Joseph Brodsky Less Than One Selected Essays

Joseph Brodsky Less Than One Selected Essays-81
The pieces in are arranged in the order of their writing, though they need not be read that way.Some were written as speeches or class lectures, such as “A Commencement Address” or “On ‘September 1, 1939,’ by W. (The entire section is 880 words.) Joseph Brodsky is considered by many contemporary critics to be not only the finest poet currently writing in Russian but also one of the preeminent living poets.

The pieces in are arranged in the order of their writing, though they need not be read that way.Some were written as speeches or class lectures, such as “A Commencement Address” or “On ‘September 1, 1939,’ by W. (The entire section is 880 words.) Joseph Brodsky is considered by many contemporary critics to be not only the finest poet currently writing in Russian but also one of the preeminent living poets.It would be tempting to say that Brodsky and Auden are the only really civilized great poets of their respective generations, and of the past few decades.

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A Soviet Jewish exile since 1972, Brodsky has been poet-in-residence at several American universities, notably the University of Michigan and Columbia University.

is a generous collection of his essays on such Russian poets as Anna Akhmatova, Marina Tsvetaeva, and Osip Mandelstam; the Russian prose writers Fyodor Dostoevski and Andrey Platonov; the Western poets W. Auden, Constantine Cavafy, Dante, Eugenio Montale, and Derek Walcott; the cities of Constantinople, Alexandria, and Saint Petersburg/Leningrad; and two largely autobiographical memoirs serving as opening and concluding chapters: “Less Than One” and “In a Room and a Half.” In “Less Than One,” Brodsky introduces two themes that he will weave through most of his work: his conviction that poetry is man’s supreme achievement (even a writer’s “biography is in his twists of language”), and his personal sense of estrangement, isolation, solitude (“the rest of my life can be viewed as a nonstop avoidance of its most importunate aspects”).

And Brodsky reminds us that twenty years after he wrote “September 1, 1939” Auden expressed a desire to “become, if possible, a minor Atlantic Goethe.” Brodsky calls this an extremely significant admission, and indeed there is Auden’s humor (and Brodsky’s own in the recognition of it) in the juxtaposition of “Goethe” with “Atlantic.” It is the comic apotheosis of civilization’s possibilities, and yet—like the best humor—expressing itself with no deliberate consciousness of itself.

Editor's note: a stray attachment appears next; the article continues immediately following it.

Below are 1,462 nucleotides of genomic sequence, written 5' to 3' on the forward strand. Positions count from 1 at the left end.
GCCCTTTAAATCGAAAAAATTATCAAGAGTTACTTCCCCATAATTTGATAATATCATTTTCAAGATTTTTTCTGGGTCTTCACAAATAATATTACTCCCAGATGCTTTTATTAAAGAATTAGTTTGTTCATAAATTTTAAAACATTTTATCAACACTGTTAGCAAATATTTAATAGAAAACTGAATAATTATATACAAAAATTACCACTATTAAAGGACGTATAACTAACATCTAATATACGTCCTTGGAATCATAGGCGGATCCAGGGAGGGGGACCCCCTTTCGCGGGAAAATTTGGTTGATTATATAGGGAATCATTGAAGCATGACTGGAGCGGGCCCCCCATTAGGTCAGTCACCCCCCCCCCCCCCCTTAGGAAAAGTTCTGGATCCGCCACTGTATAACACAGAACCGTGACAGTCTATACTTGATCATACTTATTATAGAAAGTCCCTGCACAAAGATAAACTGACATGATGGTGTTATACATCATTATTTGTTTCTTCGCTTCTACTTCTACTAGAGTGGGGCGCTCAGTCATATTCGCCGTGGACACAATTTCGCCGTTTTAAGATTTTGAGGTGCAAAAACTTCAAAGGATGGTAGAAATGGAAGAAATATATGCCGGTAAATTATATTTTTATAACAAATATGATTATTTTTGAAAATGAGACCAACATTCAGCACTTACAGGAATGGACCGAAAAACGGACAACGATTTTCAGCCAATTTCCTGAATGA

Brodsky’s discussion of “September 1, 1939,” which appears midway in his collection of essays, is based on a class given at Columbia University, taped and transcribed by two of his students.

His tone is candidly intimate, self-confident, sometimes astringent, but never self-pitying.

His prose is energetic, incisive, often eloquent, occasionally grandiose.Stevens could never have written in a poem “We must love one another or die,” and then changed it to “We must love one another and die.” But possibly Goethe could: in fact on the evidence of the Roman Elegies and some of the poems in the Westöstlicher Divan he certainly could.For Goethe, surprisingly enough, was a poet of total humor, as of total civilization, despite all evidence to the contrary.Many poets, like other writers, can be skittish, or funny, or deeply and wisely comical; and they cultivate these qualities—as Robert Frost did, say, or as Robert Lowell did—in league with their personalities and poetic will.But humor only really exists as the spirit of civilization if it is everywhere inside it, and inside the poetry that can be its expression.Yet the reasons Brodsky himself gives are less flatly pragmatic: It was not out of necessity, as for Joseph Conrad, ambition, as for Vladimir Nabokov, or a wish for estrangement, as for Samuel Beckett, that he took to composing in a foreign language but out of the desire to bring himself closer to W. Auden—whom he considers “the finest mind of the twentieth century.” That is quite a claim both for Auden and his admirer, but it is typical of Brodsky—a combination of private modesty and intellectual audacity.Any imitation is a stage long since past, however, and what these essays show is an original and independent mind at work—at work on his fellow poets, on Russian literature and European culture, on his own past and his city’s.is a collection of essays, most of which were written in English.That in itself would be unremarkable, save that they were written by a major Russian poet, one who won the 1987 Nobel Prize in Literature, who, while continuing to write verse in his native language, switched to prose in a tongue he had learned only as an adult.The reason for Brodsky’s switch was in part geographical, which in modern terms has come to mean political as well; in 1972, he found himself exiled from his homeland, apparently forever.Moreover, he found himself in the United States and thus bound to earn a living in an English-speaking world.

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